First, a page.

Well, let’s not forget about the main motivational factor for content creators – the prize pool. This year, the top ten players will be rewarded with reasonable sums of money to recognize their hard work and encourage them to continue making what they are good at. The winner will get $25,000, while the 2nd and the 3rd place winners will receive $10,000 and $5,000 respectively. The occupants of places 4th-7th are going to get “consolation prizes” of $500 each.

While money obviously matters a lot, there’s at least one another reason to participate, promote, or simply share the information in regards to the contest. If you love the game, you shouldn’t even ask yourself why to bother; otherwise, you should think of the importance of the event for the filmmakers, the idea of fame and recognition. You might not be talented and gifted enough to participate in the contest, but you can at least help the community by spreading the information and voting for the winner. You have the power in your hands, so let’s make Dota 2 great again!

So why underrated, you ask?

The sad truth is that Dota 2 Short Film Contest is more of a supplementary event right now. It is being held in the wake of The International to promote it, so it’s rather predictable that the tournament itself draws a lot more attention than the competition dedicated to a very specific kind of entertainment. Two events are tied together, as the works of the winners are always shown as part of the tournament broadcast. And the viewers of TI will obviously appreciate the shorts they’ll watch this year, but they are taking it for granted – whereas the creators behind the best shorts are not recognized enough.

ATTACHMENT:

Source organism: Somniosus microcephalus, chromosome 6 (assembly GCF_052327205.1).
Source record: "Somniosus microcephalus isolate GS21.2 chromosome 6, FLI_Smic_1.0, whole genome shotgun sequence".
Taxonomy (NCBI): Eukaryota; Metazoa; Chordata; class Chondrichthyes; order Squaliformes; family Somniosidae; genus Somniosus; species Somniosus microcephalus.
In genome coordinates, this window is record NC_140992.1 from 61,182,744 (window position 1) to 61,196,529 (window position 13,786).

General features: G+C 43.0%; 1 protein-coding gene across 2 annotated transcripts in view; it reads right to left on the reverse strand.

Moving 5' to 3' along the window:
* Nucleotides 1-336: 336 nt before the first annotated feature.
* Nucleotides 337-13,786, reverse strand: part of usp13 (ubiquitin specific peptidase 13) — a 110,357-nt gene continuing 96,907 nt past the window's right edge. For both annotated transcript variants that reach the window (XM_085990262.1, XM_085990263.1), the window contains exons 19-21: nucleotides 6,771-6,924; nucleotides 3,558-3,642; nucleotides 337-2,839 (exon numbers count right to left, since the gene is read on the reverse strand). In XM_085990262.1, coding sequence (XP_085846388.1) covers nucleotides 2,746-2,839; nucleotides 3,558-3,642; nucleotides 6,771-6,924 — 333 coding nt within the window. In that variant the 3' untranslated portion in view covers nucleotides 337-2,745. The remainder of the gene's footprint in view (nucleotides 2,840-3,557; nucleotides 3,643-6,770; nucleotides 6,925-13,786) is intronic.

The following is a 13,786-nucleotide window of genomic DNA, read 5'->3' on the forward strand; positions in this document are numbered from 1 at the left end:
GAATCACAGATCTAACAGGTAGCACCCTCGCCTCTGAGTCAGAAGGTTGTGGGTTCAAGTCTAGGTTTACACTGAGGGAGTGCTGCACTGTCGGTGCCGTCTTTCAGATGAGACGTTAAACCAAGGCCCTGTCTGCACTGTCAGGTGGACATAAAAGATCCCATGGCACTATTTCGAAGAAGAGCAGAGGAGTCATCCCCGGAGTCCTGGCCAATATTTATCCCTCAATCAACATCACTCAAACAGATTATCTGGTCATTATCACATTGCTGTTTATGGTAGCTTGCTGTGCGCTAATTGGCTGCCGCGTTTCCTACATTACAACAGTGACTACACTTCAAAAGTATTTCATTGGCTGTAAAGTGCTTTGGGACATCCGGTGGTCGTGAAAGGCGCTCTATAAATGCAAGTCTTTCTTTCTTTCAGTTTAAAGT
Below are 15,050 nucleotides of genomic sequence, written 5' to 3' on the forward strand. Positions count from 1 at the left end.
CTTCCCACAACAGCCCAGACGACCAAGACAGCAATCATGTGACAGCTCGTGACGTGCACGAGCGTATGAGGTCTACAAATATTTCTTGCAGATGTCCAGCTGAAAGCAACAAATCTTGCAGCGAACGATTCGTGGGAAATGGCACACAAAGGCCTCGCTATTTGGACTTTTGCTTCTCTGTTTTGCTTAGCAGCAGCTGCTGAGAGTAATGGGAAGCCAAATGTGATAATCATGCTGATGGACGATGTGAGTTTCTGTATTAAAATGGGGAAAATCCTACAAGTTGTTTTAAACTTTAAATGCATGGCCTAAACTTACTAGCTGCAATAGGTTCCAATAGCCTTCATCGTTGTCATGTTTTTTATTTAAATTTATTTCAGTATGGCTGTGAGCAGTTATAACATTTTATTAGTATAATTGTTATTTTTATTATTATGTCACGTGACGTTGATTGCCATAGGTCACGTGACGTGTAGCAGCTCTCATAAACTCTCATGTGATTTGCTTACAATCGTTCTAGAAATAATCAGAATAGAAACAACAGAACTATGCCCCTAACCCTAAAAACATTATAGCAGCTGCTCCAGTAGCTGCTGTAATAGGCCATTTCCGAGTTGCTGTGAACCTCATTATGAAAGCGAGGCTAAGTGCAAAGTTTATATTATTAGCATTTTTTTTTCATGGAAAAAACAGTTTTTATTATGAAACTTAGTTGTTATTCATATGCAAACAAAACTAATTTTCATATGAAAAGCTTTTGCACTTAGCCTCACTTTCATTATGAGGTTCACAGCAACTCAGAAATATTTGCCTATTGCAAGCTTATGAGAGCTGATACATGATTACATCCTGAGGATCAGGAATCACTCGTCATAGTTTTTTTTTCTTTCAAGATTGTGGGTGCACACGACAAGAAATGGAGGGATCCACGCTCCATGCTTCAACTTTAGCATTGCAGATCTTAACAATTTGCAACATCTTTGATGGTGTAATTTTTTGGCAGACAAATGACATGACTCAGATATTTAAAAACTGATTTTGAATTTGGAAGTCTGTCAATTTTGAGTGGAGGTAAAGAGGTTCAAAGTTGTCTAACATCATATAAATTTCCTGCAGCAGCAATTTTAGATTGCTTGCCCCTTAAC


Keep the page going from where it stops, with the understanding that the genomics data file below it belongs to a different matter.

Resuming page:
Once again, the contest is a great way to show your talent and spread the love for Dota 2 around the world while promoting the esports part. But strictly speaking, The International doesn’t necessarily require such a promotional campaign, because even your grandma might’ve heard of the event – not to mention your dog. The name of the tournament speaks for itself nowadays; it’s even bigger than some regular sports events. At the same time, Dota 2 Short Film Contest is small but nonetheless a self-sufficient event and this leads us to the opinion that Valve drastically reduces its value by connecting the contest to TI.

In other words, the event indisputably needs more recognition. It might be considered as more of a gift from Valve towards the Dota 2 community, but it simply can’t be enough for the creators. Perhaps, to show the importance of the contest Valve should not only organize the event itself and provide the prize pool, but also make an internal jury of Dota 2 experts (it shouldn’t be hard to find a few of them among the developers) to choose the winners. By doing that, Valve will give the contest a much-needed meaning and will show that it values the work put into the film shorts.

And yes, Dota 2 Short Film Contest should definitely become a separate event so that it can be a true celebration of talent and creativity. Actually, a lot can be done to make the contest more meaningful. Something like the annual Steam Awards might work, but there could be in-game events dedicated to the contest, interconnection with the game itself by referencing the best works in Dota 2, etc. And after that, why not show the short films at TI after they’ve been recognized enough?